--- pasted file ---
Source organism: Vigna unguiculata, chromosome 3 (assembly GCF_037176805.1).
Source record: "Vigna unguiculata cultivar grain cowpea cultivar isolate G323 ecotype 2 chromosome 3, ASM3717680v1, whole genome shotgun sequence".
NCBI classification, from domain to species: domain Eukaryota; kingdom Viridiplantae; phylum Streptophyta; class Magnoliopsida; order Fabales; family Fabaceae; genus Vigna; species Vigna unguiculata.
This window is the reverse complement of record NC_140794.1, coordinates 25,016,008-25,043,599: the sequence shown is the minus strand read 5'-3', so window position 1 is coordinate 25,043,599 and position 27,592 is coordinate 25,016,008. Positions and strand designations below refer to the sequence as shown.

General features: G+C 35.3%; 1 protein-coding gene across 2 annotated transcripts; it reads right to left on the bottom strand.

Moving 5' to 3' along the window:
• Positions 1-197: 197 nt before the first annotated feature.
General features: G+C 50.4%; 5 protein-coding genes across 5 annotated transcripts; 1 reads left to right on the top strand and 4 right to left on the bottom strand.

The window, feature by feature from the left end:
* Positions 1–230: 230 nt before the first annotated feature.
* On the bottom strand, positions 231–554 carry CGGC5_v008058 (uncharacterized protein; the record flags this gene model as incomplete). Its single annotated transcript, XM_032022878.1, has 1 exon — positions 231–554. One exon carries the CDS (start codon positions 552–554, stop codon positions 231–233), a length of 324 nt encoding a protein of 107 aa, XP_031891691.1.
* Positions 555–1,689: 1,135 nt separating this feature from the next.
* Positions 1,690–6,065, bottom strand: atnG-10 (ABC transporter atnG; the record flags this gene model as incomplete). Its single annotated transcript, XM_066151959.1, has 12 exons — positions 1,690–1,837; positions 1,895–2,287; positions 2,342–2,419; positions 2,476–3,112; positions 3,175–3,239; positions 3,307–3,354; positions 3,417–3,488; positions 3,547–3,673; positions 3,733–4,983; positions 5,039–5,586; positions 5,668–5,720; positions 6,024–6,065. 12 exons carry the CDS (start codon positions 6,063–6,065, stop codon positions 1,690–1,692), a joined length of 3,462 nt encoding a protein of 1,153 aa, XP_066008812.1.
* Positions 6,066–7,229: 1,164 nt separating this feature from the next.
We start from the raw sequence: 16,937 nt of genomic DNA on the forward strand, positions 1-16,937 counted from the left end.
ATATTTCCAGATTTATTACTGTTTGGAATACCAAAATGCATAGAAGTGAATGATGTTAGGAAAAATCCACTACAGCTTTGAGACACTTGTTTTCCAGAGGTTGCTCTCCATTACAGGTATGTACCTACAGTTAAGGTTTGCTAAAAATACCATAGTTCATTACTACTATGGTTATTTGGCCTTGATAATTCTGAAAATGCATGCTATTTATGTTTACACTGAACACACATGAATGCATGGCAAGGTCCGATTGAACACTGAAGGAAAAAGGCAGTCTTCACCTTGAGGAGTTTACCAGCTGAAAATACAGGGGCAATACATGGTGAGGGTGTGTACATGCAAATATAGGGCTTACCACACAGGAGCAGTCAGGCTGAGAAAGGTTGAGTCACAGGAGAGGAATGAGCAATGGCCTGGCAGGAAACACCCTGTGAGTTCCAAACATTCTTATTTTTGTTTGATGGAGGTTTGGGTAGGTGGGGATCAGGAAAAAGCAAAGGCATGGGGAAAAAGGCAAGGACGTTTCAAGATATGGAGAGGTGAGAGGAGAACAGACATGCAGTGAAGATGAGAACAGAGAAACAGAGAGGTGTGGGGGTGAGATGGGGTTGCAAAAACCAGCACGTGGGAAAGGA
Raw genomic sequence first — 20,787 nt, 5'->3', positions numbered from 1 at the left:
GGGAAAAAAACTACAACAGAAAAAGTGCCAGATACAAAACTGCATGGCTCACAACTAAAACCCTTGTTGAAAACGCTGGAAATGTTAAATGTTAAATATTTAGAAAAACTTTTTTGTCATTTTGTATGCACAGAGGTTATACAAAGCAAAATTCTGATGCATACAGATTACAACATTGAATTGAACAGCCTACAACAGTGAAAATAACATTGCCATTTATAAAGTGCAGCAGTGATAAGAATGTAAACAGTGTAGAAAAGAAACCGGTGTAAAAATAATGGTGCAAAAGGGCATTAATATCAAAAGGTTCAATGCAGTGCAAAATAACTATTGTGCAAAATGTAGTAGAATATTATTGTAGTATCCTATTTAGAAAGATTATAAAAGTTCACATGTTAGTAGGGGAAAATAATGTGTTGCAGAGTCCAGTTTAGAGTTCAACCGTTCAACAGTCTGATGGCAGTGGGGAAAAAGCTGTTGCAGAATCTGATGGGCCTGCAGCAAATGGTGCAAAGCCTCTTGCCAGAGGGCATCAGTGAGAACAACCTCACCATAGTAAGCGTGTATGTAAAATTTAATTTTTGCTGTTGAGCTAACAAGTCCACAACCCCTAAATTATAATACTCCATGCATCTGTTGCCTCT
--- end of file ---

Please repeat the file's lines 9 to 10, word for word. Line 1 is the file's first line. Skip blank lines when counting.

The window, feature by feature from the left end:
* Positions 1–230: 230 nt before the first annotated feature.